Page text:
policy with Vigilant provided for $5, 000, 000 in excess
liability only,  but it did not include UM protection.
Dr. Faber was sent notice of these changes, which included
succinct summaries of his coverages, it is undisputed that he
failed to read the coverage update. Over the years, he also
received notices that detailed his automobile insurance
coverage, usually after he added or removed vehicles from his
policies. Nonetheless, Dr. Faber testified at his deposition
that he did not read these notices but filed them in a drawer
because he relied on McVay's insurance expertise. Doctor
Faber maintained that he assumed that his automobile policies
provided maximum coverage for UM.
McVay retired in May 2005, Dr. Faber retained M&S for his
insurance needs, and Albright became his direct agent for
personal insurance. He was informed by M&S that his
policies would be reviewed and that he would be advised if
additional coverage was necessary.Doctor Faber again received
notice as to the terms and coverage of his automobile
insurance. During his deposition, Dr. Faber stated that he
did not recall receiving notice of this cancellation and
April 24, 2007, Dr. Faber was injured in a motor vehicle
accident that occurred in Scottsdale, Arizona. After he
exhausted the tortfeasor's insurance in the amount of
$250, 000, he attempted to submit a claim to Vigilant for his
excess damages. He was informed that his Vigilant policy did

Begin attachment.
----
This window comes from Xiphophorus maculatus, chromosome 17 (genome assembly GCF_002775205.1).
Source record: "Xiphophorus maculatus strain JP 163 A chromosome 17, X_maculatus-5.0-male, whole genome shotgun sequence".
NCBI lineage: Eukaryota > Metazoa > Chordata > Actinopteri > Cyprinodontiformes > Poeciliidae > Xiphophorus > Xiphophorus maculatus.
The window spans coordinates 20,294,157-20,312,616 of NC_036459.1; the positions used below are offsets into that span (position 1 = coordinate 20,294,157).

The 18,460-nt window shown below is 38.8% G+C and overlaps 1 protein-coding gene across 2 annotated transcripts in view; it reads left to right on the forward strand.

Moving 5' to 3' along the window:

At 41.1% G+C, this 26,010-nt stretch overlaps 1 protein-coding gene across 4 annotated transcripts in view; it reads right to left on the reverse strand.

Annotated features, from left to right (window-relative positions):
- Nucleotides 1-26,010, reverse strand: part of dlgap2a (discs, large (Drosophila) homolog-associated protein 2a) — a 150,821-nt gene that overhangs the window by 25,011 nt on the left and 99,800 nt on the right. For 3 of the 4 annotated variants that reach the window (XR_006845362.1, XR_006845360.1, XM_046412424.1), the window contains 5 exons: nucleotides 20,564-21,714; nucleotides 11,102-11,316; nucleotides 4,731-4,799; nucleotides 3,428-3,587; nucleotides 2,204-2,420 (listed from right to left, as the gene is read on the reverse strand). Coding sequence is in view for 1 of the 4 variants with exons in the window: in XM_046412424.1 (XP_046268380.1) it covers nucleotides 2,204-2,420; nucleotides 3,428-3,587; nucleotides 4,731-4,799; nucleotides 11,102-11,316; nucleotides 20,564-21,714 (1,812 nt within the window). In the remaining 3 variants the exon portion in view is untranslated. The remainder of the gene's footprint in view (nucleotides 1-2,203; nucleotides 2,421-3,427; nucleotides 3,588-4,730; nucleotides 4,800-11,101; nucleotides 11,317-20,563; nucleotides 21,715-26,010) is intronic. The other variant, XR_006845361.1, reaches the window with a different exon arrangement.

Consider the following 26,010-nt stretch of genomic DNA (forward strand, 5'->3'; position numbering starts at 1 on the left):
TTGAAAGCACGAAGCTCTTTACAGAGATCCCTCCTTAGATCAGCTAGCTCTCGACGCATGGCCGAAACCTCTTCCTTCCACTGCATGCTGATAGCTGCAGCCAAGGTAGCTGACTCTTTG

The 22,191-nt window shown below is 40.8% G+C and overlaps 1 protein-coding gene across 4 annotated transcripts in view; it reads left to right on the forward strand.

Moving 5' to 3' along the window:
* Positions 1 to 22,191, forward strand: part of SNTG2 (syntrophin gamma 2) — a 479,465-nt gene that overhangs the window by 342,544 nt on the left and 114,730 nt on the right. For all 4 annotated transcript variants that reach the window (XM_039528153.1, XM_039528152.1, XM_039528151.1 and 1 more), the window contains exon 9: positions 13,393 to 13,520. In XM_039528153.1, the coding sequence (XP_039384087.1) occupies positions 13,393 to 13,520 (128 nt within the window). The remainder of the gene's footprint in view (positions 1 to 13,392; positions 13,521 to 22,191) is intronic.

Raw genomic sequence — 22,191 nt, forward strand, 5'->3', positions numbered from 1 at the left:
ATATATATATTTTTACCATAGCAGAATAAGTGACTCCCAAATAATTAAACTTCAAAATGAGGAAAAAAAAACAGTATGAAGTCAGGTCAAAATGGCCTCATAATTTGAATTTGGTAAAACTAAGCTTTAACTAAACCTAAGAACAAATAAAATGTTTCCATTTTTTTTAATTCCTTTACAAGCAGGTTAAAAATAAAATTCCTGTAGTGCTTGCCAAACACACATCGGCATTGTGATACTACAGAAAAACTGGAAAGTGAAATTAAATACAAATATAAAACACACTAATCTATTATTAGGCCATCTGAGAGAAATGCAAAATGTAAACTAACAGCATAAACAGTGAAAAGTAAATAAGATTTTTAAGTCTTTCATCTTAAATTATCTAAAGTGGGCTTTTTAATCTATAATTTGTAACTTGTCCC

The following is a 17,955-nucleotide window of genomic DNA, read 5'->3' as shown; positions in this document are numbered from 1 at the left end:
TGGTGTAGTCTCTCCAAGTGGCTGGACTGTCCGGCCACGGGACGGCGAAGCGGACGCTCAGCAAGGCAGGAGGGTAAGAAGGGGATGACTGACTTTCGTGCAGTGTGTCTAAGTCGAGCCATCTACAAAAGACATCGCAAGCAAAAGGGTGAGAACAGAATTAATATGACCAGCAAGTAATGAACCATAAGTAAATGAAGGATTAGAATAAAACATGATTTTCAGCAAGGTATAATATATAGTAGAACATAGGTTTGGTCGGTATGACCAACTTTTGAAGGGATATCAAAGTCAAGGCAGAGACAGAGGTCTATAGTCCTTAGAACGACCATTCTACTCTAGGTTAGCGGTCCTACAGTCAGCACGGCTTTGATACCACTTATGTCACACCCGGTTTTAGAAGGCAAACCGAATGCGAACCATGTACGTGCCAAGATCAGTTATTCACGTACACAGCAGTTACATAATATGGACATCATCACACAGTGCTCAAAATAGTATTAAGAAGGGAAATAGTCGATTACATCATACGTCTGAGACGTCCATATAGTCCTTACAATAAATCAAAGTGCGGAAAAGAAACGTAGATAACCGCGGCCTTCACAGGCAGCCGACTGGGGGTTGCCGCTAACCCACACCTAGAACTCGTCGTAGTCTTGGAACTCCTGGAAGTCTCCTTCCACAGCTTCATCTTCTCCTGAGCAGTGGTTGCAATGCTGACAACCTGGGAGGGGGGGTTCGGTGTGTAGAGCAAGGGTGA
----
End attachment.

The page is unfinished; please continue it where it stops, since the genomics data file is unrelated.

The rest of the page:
not provide UM coverage, but only excess liability. Doctor
Faber did recover $250, 000 under his UM coverage with
August 6, 2009, plaintiffs filed an action against
defendants, alleging that defendants negligently failed to
adequately provide the insurance coverage that he expected.
On March 14, 2014, McVay and Wickford moved for summary
judgment on the basis, inter alia, that
plaintiffs' claims were barred by the statute of
limitations, § 9-1-14.1. The plaintiffs responded that
the discovery rule set forth in § 9-1-14.1(2) served to
toll the limitation period because Dr. Faber could not
reasonably have discovered the alleged insurance malpractice
until he was injured in the collision and submitted a UM
claim. Although Dr. Faber conceded that he received the
coverage updates from defendants, plaintiffs argued that a
reasonable person does not read his or her insurance
policies. On April 22, 2014, the hearing justice granted
summary judgment in favor of McVay and Wickford, finding that
"a reasonable and diligent inquiry would have placed
[plaintiffs] on notice of a claim in December of 2002[;] to
have timely filed a complaint in compliance with * * *
[§] 9-1-14.1, the plaintiffs would have had to have done
so on or before December 11, 2005." Because the
complaint was filed on August 6, 2009, plaintiffs' claims
were held to be untimely. An order granting summary judgment
was entered on May 21, 2014. Subsequently, on June 10, 2014,
summary judgment was entered in favor of Gordon and Marketing
Associates on the same grounds.
October 10, 2014, Albright and M&S also moved for summary
judgment. Although plaintiffs initially objected to summary
judgment, their objection was subsequently withdrawn, and a
consent order entered ...